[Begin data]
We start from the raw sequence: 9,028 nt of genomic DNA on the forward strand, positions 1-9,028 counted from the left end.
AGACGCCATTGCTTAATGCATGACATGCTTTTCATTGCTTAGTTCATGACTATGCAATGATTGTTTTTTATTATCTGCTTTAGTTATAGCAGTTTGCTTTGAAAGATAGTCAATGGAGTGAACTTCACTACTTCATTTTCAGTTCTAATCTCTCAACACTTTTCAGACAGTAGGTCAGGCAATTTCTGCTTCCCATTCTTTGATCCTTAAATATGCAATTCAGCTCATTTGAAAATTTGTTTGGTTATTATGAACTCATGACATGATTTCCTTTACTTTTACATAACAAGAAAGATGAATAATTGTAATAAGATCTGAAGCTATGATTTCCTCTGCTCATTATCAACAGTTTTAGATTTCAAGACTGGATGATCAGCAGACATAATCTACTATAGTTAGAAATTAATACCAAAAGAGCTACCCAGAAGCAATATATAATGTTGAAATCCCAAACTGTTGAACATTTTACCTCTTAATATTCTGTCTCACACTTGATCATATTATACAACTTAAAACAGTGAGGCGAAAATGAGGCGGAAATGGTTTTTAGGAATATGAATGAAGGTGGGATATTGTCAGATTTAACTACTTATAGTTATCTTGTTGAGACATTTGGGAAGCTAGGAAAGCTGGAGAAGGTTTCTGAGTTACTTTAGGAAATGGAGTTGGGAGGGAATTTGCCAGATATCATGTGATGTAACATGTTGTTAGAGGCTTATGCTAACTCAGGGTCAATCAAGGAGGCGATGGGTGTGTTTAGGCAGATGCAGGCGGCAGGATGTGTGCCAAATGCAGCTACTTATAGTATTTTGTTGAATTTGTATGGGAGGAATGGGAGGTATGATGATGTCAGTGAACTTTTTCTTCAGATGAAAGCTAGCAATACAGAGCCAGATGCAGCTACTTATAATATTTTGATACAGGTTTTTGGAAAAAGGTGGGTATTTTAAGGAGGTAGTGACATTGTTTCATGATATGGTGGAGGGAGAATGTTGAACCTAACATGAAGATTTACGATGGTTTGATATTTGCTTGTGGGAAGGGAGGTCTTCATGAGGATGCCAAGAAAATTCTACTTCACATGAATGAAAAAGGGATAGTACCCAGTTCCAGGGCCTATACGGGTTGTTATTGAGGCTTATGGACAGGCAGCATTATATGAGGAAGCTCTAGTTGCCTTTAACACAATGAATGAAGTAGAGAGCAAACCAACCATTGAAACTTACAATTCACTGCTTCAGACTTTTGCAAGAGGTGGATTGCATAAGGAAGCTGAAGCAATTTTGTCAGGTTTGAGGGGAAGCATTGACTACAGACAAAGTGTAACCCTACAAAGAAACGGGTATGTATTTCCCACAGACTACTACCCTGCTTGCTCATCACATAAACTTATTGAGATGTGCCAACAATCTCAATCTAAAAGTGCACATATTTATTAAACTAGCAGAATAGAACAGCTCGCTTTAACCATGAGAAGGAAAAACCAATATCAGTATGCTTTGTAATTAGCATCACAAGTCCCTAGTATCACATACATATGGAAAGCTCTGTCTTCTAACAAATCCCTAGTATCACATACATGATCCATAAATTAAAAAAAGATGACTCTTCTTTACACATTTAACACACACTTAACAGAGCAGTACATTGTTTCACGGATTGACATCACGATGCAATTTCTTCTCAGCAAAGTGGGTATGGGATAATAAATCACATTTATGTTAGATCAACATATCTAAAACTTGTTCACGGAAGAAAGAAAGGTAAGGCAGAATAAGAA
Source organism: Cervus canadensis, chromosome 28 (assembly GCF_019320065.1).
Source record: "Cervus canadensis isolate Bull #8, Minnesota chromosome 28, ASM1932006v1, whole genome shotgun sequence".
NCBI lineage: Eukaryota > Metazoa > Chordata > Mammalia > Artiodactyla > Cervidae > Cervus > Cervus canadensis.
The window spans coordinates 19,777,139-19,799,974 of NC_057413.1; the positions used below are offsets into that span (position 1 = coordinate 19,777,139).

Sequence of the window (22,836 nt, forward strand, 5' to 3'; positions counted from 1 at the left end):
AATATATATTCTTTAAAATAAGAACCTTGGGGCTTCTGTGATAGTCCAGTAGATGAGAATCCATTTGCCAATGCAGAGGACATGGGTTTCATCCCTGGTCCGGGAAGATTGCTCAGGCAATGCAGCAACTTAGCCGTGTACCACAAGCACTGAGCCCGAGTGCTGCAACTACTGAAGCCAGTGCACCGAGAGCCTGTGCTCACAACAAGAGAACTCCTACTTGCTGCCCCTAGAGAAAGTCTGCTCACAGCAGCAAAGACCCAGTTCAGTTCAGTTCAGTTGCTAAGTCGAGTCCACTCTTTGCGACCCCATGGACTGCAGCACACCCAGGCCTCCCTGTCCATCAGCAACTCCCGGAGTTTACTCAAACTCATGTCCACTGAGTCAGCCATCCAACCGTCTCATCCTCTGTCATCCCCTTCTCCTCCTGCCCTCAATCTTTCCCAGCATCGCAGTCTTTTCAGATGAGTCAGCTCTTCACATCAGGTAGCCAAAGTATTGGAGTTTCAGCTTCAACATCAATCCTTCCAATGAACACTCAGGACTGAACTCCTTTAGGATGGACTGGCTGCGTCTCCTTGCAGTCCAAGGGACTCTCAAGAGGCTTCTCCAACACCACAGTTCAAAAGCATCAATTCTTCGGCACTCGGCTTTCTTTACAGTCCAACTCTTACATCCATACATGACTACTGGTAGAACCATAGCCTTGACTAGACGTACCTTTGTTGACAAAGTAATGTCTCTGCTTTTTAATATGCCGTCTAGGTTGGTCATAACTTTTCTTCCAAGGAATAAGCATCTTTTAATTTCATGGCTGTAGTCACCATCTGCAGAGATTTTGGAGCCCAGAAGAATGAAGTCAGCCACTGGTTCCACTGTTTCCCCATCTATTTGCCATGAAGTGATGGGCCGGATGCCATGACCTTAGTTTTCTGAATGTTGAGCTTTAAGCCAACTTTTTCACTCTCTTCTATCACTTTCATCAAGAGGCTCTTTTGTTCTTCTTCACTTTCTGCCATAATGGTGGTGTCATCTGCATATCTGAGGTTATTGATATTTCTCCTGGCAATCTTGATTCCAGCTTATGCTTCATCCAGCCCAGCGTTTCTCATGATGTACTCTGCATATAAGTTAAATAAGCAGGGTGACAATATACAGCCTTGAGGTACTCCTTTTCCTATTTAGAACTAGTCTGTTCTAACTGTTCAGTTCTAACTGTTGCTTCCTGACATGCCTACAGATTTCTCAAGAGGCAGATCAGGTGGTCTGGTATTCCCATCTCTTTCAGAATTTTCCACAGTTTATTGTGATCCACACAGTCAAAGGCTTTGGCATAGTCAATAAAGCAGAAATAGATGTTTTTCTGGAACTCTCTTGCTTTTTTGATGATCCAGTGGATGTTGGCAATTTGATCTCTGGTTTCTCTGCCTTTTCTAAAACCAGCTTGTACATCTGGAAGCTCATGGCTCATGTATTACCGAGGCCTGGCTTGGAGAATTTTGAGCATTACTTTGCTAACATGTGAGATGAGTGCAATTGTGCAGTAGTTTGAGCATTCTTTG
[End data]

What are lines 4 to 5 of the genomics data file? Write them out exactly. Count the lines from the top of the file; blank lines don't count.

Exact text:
Source record: "Cervus canadensis isolate Bull #8, Minnesota chromosome 28, ASM1932006v1, whole genome shotgun sequence".
NCBI lineage: Eukaryota > Metazoa > Chordata > Mammalia > Artiodactyla > Cervidae > Cervus > Cervus canadensis.